WASHAKIE RESERVOIR—Siva Sundaresan chose a landscape where mule deer, bighorn sheep and myriad other species pour out of the mountains each fall to wait out winter amid the sage to introduce a new federal program aimed at conserving sagebrush ecosystems. 

Once a Lander resident and now the U.S. Fish and Wildlife Service’s deputy director, Sundaresan returned to the eastern flank of the Wind River Range and his former county on Tuesday to announce an infusion of $10.5 million to benefit the high desert’s struggling sagebrush-steppe. 

U.S. Fish and Wildlife Service Deputy Director Siva Sundaresan returned to Fremont County, where he once lived, to announce $10.5 million in funding to benefit the West’s sprawling and struggling sagebrush ecosystem. (Mike Koshmrl/WyoFile)

“The sagebrush here is part of a larger 175 million-[acre] ecosystem,” he said. “All across the West, it composes about a third of the landmass in the Lower 48 and I understand is home to more than 350 species.”

Protecting “iconic, irreplaceable” sagebrush-covered landscapes like the east slope of the Winds is a “top priority,” for the Biden administration and Fish and Wildlife Service Director Martha Williams, he said.

To that end, Sundaresan explained that federal wildlife managers were funding 59 projects around the country aimed at restoring and studying sagebrush ecosystems. A couple of them were taking place on the Wind River Indian Reservation, near where he stood with Eastern Shoshone Business Council Chairman John St. Clair.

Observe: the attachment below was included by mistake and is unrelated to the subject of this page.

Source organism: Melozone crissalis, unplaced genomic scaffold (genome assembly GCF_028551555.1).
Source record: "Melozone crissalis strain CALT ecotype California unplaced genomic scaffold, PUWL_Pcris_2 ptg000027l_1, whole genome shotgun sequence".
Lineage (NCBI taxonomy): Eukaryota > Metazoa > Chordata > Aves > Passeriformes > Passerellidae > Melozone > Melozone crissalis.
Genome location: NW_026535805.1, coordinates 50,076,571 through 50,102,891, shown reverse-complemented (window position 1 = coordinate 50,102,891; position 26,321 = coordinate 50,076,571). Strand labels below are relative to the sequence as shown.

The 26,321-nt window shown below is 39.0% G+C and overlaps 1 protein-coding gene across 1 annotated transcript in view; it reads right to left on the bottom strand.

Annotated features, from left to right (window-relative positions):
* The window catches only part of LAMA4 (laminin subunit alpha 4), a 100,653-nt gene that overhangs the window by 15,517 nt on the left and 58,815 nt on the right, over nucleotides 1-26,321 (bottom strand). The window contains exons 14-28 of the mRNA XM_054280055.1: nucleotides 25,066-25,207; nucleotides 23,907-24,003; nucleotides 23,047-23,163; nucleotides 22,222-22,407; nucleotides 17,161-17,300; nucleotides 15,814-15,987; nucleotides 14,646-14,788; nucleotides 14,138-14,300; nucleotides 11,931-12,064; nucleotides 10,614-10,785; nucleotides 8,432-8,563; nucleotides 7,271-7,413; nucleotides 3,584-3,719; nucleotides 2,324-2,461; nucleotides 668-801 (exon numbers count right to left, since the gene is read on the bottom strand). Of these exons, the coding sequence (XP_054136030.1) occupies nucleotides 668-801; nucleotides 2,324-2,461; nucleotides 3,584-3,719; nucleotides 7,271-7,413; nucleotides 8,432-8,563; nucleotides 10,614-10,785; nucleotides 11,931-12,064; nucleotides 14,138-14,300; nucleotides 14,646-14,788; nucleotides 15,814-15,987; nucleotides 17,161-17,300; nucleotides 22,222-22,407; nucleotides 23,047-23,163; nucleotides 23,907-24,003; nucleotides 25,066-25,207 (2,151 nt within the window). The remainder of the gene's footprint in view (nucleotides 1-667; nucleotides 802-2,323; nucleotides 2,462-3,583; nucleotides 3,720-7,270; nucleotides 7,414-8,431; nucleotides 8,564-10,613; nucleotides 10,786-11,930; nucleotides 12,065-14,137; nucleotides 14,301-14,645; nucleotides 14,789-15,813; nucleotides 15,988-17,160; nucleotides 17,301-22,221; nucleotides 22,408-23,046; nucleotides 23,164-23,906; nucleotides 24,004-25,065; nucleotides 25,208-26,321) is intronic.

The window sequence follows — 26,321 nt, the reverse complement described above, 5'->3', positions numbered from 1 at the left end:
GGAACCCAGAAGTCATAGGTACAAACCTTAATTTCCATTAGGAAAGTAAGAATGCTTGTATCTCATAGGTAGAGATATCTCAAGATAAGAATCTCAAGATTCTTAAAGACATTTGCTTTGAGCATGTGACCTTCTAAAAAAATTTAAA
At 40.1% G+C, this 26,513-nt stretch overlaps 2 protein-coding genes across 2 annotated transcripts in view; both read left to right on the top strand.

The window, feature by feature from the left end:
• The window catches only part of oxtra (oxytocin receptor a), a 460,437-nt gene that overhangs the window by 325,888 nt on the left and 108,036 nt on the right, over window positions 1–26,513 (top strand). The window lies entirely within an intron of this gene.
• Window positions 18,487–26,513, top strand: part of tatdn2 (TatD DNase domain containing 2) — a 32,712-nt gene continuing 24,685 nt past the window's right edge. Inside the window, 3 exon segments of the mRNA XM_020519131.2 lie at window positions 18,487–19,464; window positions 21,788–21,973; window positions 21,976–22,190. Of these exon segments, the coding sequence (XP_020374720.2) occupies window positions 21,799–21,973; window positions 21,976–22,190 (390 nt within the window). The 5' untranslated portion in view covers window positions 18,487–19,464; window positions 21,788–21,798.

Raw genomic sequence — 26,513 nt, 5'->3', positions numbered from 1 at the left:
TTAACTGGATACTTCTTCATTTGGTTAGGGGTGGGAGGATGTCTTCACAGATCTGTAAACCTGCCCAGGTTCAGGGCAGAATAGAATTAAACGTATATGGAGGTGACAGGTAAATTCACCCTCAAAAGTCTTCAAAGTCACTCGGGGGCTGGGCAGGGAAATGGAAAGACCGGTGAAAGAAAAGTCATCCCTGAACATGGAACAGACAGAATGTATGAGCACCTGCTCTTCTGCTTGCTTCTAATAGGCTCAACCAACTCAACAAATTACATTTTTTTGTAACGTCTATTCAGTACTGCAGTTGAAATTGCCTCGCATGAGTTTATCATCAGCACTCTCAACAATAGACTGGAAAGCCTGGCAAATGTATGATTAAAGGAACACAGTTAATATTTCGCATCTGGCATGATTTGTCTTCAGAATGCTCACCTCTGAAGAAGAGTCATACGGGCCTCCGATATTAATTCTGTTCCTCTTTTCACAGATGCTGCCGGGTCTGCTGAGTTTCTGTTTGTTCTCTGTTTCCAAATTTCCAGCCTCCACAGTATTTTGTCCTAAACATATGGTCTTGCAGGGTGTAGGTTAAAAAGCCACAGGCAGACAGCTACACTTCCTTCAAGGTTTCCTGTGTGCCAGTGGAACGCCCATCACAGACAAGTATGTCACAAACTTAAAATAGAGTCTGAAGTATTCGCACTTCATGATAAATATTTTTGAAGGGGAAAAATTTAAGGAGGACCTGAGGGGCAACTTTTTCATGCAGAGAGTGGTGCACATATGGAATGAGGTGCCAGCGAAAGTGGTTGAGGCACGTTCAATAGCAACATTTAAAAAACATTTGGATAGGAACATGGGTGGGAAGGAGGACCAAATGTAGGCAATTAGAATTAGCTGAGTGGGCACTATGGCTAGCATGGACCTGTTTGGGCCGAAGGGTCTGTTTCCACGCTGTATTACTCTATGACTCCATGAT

One collaborative $584,000 project, Sundaresan said, will guard about 100,000 acres of high-quality sagebrush against invasive plants like cheatgrass, a nonnative intruder that’s making inroads around the West. 

Another $300,000 project, he said, will add six miles of new fence to exclude cattle from sensitive habitat. St. Clair pointed out that the new fence will also help to manage the tribes’ burgeoning bison herds.

U.S. Fish and Wildlife Service Deputy Director Siva Sundaresan, left, listens to Eastern Shoshone Business Council Chairman John St. Clair talk about habitat work on the Wind River Indian Reservation in September 2023. (Mike Koshmrl/WyoFile)

“Eventually, we hope in our law-and-order code to designate the buffalo as a wildlife species,” St. Clair said, “so that we can eventually put them out with the rest of the wildlife: Bighorn sheep, elk, all of the animals.”